As South African sports authorities mull over whether to include track cycling in the 2022 Commonwealth Games in Durban, cycling officials are scrambling to raise funding to build a new velodrome – in Pietermaritzburg.
Cycling SA and officials of the Msunduzi Municipality and KZN Provincial Treasury were to meet on Friday for another round of talks aimed at finding ways to fund the project – and make Pietermaritzburg “Bike City”.
Cycling SA’s general manager, Mike Bradley, said they had been in discussions with the municipality since last month about building a multi-sport facility which would include an Olympic-size velodrome, complete with a 250m wooden track, near the Pietermaritzburg (Oribi) Airport.
Bradley said it was hoped the facility, which was estimated would cost between R80 million and R120m to build, would be ready in time by June 2022 and afford Pietermaritzburg a chance to grab a slice of the Commonwealth Games’ pie.
Durban, awarded the rights to host the games last week, is yet to confirm whether track cycling – an optional Commonwealth sport – would be included in the event.
South African Commonwealth Games’ organisers have hinted that track cycling would be omitted because the country could not afford to build a new facility.
The admission has caused grumbles in Australian, British and New Zealand cycling fraternities who rely on track cycling to bump up their medal haul.
Those countries topped the track medal table at the last Commonwealth Games in Glasgow in 2014, largely thanks to their prowess in cycling.
Although a part of the Commonwealth Games since 1934, track cycling is an optional sport for host cities. Athletics, badminton, men’s boxing, hockey, lawn bowls, netball, men’s rugby sevens, squash, swimming and weightlifting are the core sports that must appear, with each host selecting seven others of their choice.
While Durban has the Cyril Geoghegan Velodrome near the King’s Park precinct, Bradley said it was not up to Olympic specifications and would need a total renovation, including putting a roof on it, to bring it up to specification.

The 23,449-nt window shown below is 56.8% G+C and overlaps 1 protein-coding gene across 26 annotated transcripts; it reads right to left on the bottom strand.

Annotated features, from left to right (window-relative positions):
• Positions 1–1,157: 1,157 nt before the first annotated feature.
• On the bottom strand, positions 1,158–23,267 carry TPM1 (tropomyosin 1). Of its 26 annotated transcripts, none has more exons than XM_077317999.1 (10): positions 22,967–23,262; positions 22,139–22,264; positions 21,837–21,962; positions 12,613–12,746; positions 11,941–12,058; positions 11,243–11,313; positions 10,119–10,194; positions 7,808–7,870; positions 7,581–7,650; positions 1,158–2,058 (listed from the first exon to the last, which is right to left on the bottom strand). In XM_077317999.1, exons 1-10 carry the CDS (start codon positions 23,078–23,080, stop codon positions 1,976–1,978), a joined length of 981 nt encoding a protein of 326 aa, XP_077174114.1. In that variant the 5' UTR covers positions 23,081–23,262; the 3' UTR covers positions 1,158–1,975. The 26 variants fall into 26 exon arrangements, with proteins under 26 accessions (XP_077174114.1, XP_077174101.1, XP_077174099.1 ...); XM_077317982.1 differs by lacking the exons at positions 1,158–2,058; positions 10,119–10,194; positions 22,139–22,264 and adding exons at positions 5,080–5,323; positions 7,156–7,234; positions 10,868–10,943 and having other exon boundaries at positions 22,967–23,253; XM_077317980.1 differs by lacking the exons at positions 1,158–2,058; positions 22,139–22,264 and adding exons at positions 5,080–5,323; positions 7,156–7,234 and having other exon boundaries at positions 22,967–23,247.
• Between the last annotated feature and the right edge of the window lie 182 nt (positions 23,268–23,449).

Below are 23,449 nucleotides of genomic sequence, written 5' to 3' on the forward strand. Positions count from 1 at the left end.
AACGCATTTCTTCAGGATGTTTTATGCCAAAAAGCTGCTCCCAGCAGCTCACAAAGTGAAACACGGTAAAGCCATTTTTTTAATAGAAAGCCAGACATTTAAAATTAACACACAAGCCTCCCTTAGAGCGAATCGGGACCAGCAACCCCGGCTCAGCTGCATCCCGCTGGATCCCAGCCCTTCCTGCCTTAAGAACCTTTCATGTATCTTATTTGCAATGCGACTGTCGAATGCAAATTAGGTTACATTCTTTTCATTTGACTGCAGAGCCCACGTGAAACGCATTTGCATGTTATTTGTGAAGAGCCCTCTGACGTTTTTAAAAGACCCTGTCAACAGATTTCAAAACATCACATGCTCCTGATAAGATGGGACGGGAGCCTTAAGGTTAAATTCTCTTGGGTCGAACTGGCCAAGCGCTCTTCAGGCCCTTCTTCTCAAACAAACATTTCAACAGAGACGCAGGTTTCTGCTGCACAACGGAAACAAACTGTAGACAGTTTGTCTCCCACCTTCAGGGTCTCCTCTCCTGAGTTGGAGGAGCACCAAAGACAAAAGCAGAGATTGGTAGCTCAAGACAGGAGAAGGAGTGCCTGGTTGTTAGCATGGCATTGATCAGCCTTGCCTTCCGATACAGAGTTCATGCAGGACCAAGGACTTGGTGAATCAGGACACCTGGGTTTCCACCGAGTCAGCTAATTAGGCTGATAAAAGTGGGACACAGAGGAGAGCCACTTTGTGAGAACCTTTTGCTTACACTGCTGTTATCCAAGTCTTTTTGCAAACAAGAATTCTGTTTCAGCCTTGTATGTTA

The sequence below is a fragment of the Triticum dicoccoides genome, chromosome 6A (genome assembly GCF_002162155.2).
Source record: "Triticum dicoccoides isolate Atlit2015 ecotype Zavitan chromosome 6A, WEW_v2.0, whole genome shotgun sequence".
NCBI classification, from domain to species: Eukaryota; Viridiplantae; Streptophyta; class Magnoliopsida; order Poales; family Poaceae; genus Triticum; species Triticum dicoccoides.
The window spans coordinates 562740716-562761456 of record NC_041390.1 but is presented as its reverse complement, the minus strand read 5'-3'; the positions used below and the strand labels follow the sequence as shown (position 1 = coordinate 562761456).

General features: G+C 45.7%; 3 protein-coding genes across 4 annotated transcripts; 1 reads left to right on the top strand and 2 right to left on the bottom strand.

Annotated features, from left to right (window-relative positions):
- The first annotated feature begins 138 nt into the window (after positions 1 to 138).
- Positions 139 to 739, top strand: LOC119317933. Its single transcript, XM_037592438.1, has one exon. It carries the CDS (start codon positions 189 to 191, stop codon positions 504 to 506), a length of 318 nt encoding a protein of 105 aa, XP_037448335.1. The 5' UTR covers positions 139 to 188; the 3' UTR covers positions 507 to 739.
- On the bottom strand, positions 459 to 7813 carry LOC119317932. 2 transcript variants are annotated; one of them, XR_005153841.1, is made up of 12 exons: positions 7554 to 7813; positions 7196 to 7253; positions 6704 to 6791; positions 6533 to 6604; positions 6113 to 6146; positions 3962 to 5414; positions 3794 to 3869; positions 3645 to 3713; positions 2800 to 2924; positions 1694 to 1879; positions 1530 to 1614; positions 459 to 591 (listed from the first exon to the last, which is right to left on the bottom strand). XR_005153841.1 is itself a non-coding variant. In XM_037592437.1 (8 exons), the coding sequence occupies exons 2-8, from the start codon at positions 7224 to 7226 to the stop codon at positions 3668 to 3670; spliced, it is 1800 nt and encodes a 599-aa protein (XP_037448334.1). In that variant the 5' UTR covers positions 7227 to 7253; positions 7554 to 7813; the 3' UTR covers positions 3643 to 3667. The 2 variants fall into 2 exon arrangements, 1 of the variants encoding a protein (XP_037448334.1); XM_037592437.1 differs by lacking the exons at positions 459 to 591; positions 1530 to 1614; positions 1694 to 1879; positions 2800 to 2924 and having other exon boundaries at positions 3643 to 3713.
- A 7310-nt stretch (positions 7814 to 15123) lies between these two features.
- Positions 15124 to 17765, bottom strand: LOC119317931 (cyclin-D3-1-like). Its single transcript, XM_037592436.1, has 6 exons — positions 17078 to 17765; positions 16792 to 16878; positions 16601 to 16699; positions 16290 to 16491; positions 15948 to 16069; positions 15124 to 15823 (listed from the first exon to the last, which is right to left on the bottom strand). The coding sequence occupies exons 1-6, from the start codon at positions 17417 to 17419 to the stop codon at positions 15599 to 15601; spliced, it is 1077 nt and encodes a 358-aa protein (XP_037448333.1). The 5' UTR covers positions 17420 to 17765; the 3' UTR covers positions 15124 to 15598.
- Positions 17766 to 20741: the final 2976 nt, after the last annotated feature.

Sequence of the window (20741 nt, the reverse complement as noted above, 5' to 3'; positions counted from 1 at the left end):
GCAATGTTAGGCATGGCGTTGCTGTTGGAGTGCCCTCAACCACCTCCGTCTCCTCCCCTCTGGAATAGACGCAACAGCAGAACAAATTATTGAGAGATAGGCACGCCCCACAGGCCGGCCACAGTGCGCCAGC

“For the same amount of money we could build a brand new velodrome,” he said, adding that building a velodrome in Pietermaritzburg was part of a bigger plan to make the city a “bike city” and attract cycling tourism.
“Pietermaritzburg is already considered an (UCI) International Cycling Union bike city because it hosts more bike championships than any other city in the world. At the moment we have municipal land that will be part of a techno park. If we can find funding to build a structure on it, the velodrome can go ahead. If we can build this before the Commonwealth Games, track cycling can be included,” he said.
Bradley said the UCI was “very concerned” that cycling may be omitted from the games and was willing to help.
“They need track cycling because of the medal haul it garners for athletes,” he said.
Speaking soon after Durban was awarded the rights to host the games, Gideon Sam, Commonwealth Games Federation vice-president said he had met UCI president, Brian Cookson, to discuss the issue.
He said that if the union wanted to be part of the Games in 2022, they needed to “come to the party and help us build a velodrome”.
“The city of Pietermaritzburg is pretty keen to have a park where a velodrome could be built, so on the table right now is ‘come to the party cycling federation and the city of Pietermaritzburg will respond’,” Sam said.
“Until such time we cannot entertain a velodrome in South Africa.”
Bradley said they were looking at various business models to make the velodrome sustainable in the long term.
“If we can build a velodrome then we could have various other sports inside of it such as an indoor athletics track which could be used throughout the year. We could put basket ball courts inside, weightlifting, gymnastics or anything you want.”
Bradley said in the long term, building a new wooden track velodrome would make South African cyclists competitive on the global stage and increase their ability to rake in more medals at cycling events.
“The British built a velodrome in Manchester soon after 2000. They went from one medal in the 2000 Olympic Games to 20 for the 2012 London Olympics.
“In 12 years by having a proper Olympic-size velodrome and high performance centre, their growth in track cycling increased,” Bradley said.